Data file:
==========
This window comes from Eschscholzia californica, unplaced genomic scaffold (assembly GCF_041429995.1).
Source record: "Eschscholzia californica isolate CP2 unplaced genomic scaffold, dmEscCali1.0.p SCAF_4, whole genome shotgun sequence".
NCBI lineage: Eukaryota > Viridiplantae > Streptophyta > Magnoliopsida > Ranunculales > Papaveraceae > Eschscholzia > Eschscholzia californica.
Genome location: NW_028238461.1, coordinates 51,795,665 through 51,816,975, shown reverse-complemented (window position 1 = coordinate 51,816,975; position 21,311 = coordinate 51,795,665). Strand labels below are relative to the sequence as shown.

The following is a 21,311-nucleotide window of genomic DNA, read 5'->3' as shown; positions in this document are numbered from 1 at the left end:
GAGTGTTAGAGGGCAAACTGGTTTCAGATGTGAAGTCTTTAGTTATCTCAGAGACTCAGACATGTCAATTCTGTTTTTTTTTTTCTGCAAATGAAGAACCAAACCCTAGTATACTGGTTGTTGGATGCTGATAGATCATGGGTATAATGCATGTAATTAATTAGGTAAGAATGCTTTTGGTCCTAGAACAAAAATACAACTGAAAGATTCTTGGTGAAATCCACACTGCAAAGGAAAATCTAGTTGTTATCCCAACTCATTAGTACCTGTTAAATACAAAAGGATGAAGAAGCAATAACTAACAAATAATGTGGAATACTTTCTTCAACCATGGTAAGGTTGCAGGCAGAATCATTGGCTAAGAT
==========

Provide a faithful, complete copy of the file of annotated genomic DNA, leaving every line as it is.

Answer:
This window comes from Eschscholzia californica, unplaced genomic scaffold (assembly GCF_041429995.1).
Source record: "Eschscholzia californica isolate CP2 unplaced genomic scaffold, dmEscCali1.0.p SCAF_4, whole genome shotgun sequence".
NCBI lineage: Eukaryota > Viridiplantae > Streptophyta > Magnoliopsida > Ranunculales > Papaveraceae > Eschscholzia > Eschscholzia californica.
Genome location: NW_028238461.1, coordinates 51,795,665 through 51,816,975, shown reverse-complemented (window position 1 = coordinate 51,816,975; position 21,311 = coordinate 51,795,665). Strand labels below are relative to the sequence as shown.

The following is a 21,311-nucleotide window of genomic DNA, read 5'->3' as shown; positions in this document are numbered from 1 at the left end:
GAGTGTTAGAGGGCAAACTGGTTTCAGATGTGAAGTCTTTAGTTATCTCAGAGACTCAGACATGTCAATTCTGTTTTTTTTTTTCTGCAAATGAAGAACCAAACCCTAGTATACTGGTTGTTGGATGCTGATAGATCATGGGTATAATGCATGTAATTAATTAGGTAAGAATGCTTTTGGTCCTAGAACAAAAATACAACTGAAAGATTCTTGGTGAAATCCACACTGCAAAGGAAAATCTAGTTGTTATCCCAACTCATTAGTACCTGTTAAATACAAAAGGATGAAGAAGCAATAACTAACAAATAATGTGGAATACTTTCTTCAACCATGGTAAGGTTGCAGGCAGAATCATTGGCTAAGAT